29 Sep Paradise Camp by Yuki Kihara
The idea for Paradise Camp came to Yuki Kihara, an interdisciplinary artist of Japanese and Samoan descent, as she sat in front of three Gauguin paintings at the Met in New York. With a bit of luck, she was let into the museum before the official opening time, along with the security guards and cleaners. As she sat almost alone on an ottoman in front of these paintings in the museum, Kihara thought of Ngahuia Te Awekotuku’s 1992 essay on Gauguin, in which Te Awekotuku asks whether Gauguin’s famous paintings are “stories of mahu trickery” – mahu being the third gender in Tahiti.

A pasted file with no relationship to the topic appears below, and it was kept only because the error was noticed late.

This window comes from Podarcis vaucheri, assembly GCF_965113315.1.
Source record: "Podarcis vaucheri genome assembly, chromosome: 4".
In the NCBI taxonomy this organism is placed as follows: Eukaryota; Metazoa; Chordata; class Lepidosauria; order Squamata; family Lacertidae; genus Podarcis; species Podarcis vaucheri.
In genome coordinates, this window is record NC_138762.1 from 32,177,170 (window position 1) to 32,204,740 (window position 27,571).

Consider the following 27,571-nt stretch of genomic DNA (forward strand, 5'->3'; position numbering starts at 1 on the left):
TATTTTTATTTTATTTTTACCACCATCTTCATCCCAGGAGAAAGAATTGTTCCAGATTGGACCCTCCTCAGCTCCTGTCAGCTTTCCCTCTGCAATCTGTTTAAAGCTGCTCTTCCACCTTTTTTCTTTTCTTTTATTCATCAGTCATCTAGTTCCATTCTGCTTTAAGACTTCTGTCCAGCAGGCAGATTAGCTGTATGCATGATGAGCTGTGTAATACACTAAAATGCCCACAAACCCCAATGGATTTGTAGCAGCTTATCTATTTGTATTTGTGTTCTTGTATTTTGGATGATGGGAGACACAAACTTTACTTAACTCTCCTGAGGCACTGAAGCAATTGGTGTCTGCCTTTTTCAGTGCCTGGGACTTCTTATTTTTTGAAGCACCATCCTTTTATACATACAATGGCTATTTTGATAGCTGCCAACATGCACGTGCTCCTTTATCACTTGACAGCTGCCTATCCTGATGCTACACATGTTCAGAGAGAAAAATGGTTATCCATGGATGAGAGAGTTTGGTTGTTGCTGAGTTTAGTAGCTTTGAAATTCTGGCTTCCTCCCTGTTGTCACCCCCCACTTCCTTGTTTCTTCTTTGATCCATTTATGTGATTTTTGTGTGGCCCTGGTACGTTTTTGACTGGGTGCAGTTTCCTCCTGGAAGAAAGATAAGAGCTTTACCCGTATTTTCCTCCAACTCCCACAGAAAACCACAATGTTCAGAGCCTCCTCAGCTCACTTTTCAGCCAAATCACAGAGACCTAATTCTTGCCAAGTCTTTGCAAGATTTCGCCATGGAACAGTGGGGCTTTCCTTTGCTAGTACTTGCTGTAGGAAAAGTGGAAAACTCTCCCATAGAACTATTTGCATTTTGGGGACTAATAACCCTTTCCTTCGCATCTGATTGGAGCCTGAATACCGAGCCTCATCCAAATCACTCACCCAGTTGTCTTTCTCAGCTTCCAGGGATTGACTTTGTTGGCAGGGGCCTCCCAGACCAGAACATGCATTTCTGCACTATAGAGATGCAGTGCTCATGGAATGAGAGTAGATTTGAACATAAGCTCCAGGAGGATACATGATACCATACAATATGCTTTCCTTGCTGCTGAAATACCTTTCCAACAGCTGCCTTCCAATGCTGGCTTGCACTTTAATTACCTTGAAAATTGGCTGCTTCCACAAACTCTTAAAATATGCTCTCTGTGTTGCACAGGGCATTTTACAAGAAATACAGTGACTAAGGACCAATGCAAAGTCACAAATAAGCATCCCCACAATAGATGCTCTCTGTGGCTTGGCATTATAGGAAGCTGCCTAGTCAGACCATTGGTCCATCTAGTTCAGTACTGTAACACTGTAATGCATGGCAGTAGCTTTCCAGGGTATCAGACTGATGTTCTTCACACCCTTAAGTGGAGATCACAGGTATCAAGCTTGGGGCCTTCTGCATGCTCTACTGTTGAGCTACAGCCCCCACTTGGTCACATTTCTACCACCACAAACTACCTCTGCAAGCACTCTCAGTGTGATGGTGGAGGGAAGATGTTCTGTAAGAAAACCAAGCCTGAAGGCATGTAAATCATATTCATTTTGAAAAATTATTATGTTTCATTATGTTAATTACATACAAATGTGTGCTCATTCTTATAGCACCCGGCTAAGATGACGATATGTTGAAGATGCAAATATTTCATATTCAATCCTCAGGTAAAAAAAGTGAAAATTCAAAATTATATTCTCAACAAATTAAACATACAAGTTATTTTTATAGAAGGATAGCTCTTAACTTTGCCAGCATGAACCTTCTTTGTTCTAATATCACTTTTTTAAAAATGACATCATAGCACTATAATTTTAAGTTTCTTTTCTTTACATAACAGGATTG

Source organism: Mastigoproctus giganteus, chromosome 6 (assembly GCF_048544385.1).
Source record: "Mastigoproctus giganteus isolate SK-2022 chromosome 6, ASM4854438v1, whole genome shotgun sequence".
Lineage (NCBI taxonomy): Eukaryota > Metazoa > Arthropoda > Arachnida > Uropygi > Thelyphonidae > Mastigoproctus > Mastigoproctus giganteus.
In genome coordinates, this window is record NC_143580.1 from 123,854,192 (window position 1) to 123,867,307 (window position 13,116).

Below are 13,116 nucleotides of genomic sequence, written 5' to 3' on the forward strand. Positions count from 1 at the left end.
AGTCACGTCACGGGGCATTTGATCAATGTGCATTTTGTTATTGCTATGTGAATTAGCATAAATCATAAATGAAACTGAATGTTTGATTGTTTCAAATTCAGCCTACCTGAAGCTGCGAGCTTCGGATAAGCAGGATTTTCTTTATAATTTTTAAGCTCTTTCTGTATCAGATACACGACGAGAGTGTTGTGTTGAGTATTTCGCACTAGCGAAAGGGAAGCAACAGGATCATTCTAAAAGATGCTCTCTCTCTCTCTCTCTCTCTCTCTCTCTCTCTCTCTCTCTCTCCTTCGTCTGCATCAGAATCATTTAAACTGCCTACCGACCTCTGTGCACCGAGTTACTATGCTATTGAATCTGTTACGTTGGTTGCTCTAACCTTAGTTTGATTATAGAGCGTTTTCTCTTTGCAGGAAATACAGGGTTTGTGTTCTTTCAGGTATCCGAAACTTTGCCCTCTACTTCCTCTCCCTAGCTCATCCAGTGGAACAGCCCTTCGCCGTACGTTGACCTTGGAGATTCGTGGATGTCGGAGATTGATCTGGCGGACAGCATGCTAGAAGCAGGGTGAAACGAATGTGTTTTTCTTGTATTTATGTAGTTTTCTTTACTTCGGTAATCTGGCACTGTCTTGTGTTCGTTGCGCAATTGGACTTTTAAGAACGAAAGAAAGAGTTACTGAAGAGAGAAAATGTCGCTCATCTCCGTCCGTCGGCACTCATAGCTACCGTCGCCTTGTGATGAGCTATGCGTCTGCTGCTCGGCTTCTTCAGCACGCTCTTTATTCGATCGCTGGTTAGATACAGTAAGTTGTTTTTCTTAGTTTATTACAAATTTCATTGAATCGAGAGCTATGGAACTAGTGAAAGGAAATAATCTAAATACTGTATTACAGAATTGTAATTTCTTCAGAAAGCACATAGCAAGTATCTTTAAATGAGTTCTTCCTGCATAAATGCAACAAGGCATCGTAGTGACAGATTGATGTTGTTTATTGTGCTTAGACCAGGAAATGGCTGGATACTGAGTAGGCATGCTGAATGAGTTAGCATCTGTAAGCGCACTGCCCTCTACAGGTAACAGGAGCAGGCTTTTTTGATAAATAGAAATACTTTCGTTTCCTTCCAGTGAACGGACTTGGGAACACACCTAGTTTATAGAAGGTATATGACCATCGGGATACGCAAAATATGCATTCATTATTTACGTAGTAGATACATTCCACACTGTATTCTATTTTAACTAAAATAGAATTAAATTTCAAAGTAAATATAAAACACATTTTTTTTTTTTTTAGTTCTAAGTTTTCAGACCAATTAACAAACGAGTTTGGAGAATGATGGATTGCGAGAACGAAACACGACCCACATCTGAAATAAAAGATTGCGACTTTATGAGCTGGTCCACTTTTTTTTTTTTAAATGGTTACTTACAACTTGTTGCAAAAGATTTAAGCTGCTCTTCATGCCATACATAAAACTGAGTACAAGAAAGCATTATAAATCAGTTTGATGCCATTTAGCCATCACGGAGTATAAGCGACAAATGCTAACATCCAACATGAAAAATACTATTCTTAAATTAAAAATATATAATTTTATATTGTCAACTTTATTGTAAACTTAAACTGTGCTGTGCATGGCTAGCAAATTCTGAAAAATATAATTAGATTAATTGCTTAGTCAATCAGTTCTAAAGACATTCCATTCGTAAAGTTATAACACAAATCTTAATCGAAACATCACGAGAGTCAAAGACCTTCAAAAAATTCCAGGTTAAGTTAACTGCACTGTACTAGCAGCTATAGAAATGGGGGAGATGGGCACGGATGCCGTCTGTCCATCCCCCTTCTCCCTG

Paul Gauguin’s paintings of Tahitian women have often been criticised for their over-sexualised depictions. But Yuki Kihara, a fa’afafine – the third gender of Samoa – also saw a Western vision of exoticism and gender norms imposed on Pacific Islanders that was never her own. And so she decided to reclaim paradise.
Yuki Kihara is known for exploring the complexities of postcolonial history in the Pacific and challenging Western misinterpretations from the Fa’afafine perspective. Paradise Camp uses striking visual language to explore small island ecologies, queer rights, intersectionality and decolonisation, drawing attention to often untold, marginalised histories and issues facing Kihara’s community.
Paradise Camp is on show in the New Zealand Pavilion at this year’s Venice Biennale.